Forget Miss Great Britain. There’s a whole new festival in town, one that swaps beauty queens for beautiful camels, throws in thousands of pounds of prize money, lasts an entire month and even comes with its own share of botox scandal. The only catch? You’ll need to travel to al-Dahna (around a 90 minutes drive outside Riyadh in Saudi Arabia) to watch it.
Say hello to the King Abdulaziz Camel Festival. This year, the massive 30-day event drew more than 30,000 camels and 600,000 spectators. I was one of them.
Just days before I arrive, the camel festival made international news when 12 camels were disqualified after receiving lip-plumping botox injections. Camels are judged on the shape of their nose, their height, colour, ear size (the smaller the better), and even the fullness of their mouths.
When asked about the scandal, an official jokingly responds: “Women know more about botox than men.” Then, more seriously: “We found some people do [botox] to their camels, and we banned them for five years. It was just 12 camels from the 26,000 who come.”
Now there’s a three-step process involving vets and camel experts to ensure no beauty beast gets a botox bias, says Dr Fahd bin Abdullah al-Sammari, general supervisor of the King Abdulaziz Foundation.
“In any sport, you have the use of injections. [It’s the] same thing with camels. People try to make them better and to convince the judges they are better,” says Dr Fahd. “This should not be done.”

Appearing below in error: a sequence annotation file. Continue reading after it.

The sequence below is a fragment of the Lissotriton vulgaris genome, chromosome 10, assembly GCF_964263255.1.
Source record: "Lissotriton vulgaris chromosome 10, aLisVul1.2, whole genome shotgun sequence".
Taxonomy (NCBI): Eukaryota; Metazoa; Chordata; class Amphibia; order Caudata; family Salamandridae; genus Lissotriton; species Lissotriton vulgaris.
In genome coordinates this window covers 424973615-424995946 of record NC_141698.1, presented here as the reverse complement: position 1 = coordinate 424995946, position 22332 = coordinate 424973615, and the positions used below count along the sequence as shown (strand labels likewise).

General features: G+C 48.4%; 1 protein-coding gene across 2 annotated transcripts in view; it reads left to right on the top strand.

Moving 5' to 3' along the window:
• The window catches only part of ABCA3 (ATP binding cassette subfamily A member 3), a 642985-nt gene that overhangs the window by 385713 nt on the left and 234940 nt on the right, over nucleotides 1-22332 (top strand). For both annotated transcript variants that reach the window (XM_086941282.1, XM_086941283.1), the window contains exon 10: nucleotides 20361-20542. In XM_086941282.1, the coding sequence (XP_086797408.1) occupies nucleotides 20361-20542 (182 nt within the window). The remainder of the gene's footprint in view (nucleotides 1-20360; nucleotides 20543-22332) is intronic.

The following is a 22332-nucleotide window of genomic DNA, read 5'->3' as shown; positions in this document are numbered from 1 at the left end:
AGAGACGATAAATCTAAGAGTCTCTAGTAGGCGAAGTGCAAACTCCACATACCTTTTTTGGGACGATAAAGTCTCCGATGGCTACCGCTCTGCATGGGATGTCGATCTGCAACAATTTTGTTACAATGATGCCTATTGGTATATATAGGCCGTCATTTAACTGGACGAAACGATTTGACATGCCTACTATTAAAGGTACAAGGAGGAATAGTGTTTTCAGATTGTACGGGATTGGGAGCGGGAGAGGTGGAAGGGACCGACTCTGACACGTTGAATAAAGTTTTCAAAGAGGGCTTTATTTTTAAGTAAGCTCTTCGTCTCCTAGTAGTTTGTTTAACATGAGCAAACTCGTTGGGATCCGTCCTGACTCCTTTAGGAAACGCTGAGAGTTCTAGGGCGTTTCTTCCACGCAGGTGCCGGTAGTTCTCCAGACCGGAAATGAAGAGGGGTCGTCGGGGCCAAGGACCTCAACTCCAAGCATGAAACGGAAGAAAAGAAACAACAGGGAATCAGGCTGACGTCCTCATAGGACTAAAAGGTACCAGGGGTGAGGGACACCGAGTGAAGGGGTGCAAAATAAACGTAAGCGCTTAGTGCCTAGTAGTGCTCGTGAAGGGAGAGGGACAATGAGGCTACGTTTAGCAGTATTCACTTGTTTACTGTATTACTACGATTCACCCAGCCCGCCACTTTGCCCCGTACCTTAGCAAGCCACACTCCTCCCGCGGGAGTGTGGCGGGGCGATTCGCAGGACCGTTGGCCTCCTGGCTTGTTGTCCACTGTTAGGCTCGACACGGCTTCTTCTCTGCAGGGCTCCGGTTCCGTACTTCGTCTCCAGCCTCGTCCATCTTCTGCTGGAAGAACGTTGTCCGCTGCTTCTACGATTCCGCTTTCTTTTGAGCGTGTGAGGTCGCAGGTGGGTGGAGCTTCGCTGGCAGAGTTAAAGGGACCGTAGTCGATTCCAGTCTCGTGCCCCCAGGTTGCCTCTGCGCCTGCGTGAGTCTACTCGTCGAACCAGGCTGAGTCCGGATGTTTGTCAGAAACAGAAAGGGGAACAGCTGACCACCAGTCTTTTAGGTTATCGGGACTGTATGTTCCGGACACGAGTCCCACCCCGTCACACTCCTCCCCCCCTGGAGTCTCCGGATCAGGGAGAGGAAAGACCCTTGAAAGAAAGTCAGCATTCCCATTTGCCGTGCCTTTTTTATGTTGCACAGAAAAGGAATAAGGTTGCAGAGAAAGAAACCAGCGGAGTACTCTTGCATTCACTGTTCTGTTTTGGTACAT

Camel racing is another huge attraction. This year the festival rolled out a brand new 8km (five-mile) racing track, one that accommodates 100 camels and 200 cars. The latter is important; owners pile into 4x4s and drive alongside their racing camels as the animals compete, wheels spinning clouds of dust in their wake. Visitors can watch from the stands, where there’s a dedicated women-only section.
And with 6,120 camels participating in the races in 2018, the festival set a new Guinness World Record.
When not rooting for the most beautiful camel or cheering along the fastest ones, there’s plenty of other live entertainment. Expect camel hair art, camel sand art, a museum featuring the journey of the camel from mummy to modernity, vendors hawking dates, an enclosure with rare camels on show, and a few food trucks selling camel burgers.
“The camel is a symbol of Saudi Arabia,” says Fawzan al-Madi, chief judge of the show. “We used to preserve it out of necessity, now we preserve it as a pastime.”
Saudi Arabia’s visa scene is changing – it’s just hard to say exactly how. There are plans for a dedicated tourist visa that allows single entry for 30 days, and also allows women over 25 years old to visit when in certain groups. This should roll out soon. It’s best to check the latest Foreign and Commonwealth Office advice before booking. If your heart’s set on the camel festival, organisers recommend you email them for assistance.
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